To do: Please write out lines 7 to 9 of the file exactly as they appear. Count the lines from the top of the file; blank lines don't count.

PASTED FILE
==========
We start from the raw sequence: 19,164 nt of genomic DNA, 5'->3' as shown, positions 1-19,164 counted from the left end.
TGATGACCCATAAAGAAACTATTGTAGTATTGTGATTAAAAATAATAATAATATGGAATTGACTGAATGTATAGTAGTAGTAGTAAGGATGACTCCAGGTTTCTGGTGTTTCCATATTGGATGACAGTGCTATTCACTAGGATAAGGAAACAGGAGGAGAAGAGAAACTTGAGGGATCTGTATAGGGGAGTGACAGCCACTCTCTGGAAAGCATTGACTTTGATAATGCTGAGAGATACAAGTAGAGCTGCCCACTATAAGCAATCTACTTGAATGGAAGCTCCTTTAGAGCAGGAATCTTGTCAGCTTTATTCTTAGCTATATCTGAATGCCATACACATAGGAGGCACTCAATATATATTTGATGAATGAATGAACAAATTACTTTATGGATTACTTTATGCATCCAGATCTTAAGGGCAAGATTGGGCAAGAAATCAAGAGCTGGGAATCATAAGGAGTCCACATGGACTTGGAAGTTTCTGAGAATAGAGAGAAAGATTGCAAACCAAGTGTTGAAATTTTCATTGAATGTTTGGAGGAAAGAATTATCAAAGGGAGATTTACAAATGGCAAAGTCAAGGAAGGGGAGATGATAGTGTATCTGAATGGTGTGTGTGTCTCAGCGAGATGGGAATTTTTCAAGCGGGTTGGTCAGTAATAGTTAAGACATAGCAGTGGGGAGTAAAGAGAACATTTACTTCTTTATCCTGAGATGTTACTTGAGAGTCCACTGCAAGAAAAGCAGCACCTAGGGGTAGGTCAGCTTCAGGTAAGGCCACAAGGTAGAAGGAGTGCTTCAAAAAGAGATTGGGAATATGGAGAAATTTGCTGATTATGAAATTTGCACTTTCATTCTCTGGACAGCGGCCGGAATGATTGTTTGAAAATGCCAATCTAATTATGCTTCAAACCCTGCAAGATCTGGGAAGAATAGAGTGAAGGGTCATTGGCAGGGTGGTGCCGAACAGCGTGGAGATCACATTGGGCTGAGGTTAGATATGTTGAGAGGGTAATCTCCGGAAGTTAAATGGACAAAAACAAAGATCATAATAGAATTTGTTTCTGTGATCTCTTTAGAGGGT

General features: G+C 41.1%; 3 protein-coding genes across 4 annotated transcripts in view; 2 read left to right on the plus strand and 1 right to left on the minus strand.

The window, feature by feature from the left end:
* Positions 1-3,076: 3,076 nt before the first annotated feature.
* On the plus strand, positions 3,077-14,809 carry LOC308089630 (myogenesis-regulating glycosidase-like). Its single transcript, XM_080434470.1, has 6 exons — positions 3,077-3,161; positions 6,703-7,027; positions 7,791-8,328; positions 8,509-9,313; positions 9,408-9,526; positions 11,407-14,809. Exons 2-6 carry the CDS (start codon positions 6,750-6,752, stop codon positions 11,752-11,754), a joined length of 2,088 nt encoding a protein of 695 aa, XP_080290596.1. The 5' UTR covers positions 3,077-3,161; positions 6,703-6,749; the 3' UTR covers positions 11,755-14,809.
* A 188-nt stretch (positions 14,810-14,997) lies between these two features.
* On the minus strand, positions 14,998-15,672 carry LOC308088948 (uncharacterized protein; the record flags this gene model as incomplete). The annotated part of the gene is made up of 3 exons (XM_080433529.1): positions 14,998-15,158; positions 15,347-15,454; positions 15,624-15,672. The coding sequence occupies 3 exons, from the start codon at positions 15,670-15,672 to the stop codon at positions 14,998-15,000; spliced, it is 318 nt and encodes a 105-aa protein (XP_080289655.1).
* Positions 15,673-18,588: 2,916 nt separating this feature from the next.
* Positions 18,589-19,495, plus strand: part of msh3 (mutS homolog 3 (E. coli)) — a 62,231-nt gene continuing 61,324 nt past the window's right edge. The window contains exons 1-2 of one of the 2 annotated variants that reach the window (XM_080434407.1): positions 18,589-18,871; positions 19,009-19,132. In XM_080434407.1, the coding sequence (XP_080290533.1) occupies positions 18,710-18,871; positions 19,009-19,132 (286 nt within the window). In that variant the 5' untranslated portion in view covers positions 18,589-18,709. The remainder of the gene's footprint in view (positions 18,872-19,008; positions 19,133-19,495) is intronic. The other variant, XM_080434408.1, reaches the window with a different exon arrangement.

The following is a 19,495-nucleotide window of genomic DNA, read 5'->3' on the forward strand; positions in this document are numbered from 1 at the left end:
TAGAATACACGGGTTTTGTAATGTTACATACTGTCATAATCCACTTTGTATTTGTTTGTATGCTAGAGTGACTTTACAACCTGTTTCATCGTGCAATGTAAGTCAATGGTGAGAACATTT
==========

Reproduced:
* A 188-nt stretch (positions 14,810-14,997) lies between these two features.
* On the minus strand, positions 14,998-15,672 carry LOC308088948 (uncharacterized protein; the record flags this gene model as incomplete). The annotated part of the gene is made up of 3 exons (XM_080433529.1): positions 14,998-15,158; positions 15,347-15,454; positions 15,624-15,672. The coding sequence occupies 3 exons, from the start codon at positions 15,670-15,672 to the stop codon at positions 14,998-15,000; spliced, it is 318 nt and encodes a 105-aa protein (XP_080289655.1).
* Positions 15,673-18,588: 2,916 nt separating this feature from the next.